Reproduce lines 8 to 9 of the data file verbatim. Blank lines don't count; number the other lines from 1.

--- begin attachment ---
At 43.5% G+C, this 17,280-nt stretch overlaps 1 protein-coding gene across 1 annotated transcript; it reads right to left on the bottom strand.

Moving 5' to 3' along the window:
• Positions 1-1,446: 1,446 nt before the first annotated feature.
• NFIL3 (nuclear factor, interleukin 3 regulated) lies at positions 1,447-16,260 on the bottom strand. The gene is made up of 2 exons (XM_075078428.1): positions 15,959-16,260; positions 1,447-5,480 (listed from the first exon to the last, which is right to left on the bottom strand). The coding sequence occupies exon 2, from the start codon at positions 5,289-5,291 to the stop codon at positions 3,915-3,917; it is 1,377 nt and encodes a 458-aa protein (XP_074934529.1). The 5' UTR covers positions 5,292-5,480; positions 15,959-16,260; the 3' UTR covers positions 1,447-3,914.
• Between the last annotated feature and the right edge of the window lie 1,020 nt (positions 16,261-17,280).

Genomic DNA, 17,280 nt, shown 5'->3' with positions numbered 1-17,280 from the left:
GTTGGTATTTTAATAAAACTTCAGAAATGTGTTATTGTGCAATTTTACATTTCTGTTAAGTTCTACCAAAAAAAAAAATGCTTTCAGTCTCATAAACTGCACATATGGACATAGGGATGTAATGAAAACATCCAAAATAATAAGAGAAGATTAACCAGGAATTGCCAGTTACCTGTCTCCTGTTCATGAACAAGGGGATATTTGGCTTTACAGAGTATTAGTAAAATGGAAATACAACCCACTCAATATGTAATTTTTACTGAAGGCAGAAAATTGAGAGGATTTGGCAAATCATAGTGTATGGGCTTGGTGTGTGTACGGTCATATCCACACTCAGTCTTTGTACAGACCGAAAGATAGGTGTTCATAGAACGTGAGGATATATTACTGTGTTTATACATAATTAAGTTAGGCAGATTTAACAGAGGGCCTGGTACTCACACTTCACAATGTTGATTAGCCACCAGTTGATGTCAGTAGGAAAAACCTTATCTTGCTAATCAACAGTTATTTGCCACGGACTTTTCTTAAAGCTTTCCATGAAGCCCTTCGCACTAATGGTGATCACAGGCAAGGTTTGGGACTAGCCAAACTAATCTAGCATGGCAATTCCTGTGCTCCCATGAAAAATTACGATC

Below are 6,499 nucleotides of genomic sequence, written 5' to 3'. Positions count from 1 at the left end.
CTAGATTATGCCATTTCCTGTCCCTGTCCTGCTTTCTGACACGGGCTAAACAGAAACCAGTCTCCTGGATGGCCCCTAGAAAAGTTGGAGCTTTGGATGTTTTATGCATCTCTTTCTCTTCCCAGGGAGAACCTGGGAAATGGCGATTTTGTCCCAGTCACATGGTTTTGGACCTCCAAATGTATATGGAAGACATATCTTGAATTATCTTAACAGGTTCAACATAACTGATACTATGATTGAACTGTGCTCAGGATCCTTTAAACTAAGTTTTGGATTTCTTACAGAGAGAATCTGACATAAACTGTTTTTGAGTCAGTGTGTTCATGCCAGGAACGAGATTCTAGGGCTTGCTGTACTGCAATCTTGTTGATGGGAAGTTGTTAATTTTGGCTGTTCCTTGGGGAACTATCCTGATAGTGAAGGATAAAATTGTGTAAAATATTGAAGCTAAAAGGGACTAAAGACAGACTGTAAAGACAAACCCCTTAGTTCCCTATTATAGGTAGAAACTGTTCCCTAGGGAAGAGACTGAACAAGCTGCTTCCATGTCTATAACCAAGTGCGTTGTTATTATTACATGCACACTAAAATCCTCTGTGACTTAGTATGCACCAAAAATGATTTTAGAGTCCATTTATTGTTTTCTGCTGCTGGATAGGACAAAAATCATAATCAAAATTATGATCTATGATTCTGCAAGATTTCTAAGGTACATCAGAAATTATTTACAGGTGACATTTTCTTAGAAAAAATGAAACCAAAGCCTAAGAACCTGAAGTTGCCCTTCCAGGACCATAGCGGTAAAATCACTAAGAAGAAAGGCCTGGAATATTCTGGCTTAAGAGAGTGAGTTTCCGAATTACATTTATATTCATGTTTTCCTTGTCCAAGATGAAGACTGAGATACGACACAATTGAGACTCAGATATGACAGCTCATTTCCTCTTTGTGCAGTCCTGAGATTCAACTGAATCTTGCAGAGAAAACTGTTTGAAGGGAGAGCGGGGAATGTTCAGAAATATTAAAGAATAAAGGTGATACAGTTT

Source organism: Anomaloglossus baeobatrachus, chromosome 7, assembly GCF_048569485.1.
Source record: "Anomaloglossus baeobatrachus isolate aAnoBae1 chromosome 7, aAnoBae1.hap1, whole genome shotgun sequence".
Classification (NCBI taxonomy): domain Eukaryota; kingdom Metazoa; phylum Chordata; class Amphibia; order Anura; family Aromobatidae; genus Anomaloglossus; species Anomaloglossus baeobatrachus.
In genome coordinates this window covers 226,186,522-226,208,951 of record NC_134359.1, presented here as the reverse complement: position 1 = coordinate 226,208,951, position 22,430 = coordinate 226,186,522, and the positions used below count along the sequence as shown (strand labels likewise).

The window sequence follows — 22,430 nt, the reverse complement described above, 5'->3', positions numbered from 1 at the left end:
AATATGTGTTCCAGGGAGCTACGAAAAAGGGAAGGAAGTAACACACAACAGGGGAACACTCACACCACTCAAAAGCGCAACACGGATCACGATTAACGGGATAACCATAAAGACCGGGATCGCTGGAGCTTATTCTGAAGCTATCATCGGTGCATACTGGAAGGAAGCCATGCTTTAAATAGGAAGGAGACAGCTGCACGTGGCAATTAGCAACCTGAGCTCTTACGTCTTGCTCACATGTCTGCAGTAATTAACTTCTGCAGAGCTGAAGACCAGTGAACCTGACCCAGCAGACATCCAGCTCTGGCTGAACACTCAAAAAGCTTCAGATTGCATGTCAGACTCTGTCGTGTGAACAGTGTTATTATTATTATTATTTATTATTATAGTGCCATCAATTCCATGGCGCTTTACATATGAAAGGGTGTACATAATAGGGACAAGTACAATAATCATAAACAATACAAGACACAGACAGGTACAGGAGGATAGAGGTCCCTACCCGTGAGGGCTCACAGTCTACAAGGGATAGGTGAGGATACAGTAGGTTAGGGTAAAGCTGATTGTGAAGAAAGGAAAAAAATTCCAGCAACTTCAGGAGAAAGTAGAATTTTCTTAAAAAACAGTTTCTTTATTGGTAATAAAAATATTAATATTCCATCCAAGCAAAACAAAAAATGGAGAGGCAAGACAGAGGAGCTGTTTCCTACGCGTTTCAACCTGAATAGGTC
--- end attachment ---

Below are 6,499 nucleotides of genomic sequence, written 5' to 3'. Positions count from 1 at the left end.
CTAGATTATGCCATTTCCTGTCCCTGTCCTGCTTTCTGACACGGGCTAAACAGAAACCAGTCTCCTGGATGGCCCCTAGAAAAGTTGGAGCTTTGGATGTTTTATGCATCTCTTTCTCTTCCCAGGGAGAACCTGGGAAATGGCGATTTTGTCCCAGTCACATGGTTTTGGACCTCCAAATGTATATGGAAGACATATCTTGAATTATCTTAACAGGTTCAACATAACTGATACTATGATTGAACTGTGCTCAGGATCCTTTAAACTAAGTTTTGGATTTCTTACAGAGAGAATCTGACATAAACTGTTTTTGAGTCAGTGTGTTCATGCCAGGAACGAGATTCTAGGGCTTGCTGTACTGCAATCTTGTTGATGGGAAGTTGTTAATTTTGGCTGTTCCTTGGGGAACTATCCTGATAGTGAAGGATAAAATTGTGTAAAATATTGAAGCTAAAAGGGACTAAAGACAGACTGTAAAGACAAACCCCTTAGTTCCCTATTATAGGTAGAAACTGTTCCCTAGGGAAGAGACTGAACAAGCTGCTTCCATGTCTATAACCAAGTGCGTTGTTATTATTACATGCACACTAAAATCCTCTGTGACTTAGTATGCACCAAAAATGATTTTAGAGTCCATTTATTGTTTTCTGCTGCTGGATAGGACAAAAATCATAATCAAAATTATGATCTATGATTCTGCAAGATTTCTAAGGTACATCAGAAATTATTTACAGGTGACATTTTCTTAGAAAAAATGAAACCAAAGCCTAAGAACCTGAAGTTGCCCTTCCAGGACCATAGCGGTAAAATCACTAAGAAGAAAGGCCTGGAATATTCTGGCTTAAGAGAGTGAGTTTCCGAATTACATTTATATTCATGTTTTCCTTGTCCAAGATGAAGACTGAGATACGACACAATTGAGACTCAGATATGACAGCTCATTTCCTCTTTGTGCAGTCCTGAGATTCAACTGAATCTTGCAGAGAAAACTGTTTGAAGGGAGAGCGGGGAATGTTCAGAAATATTAAAGAATAAAGGTGATACAGTTT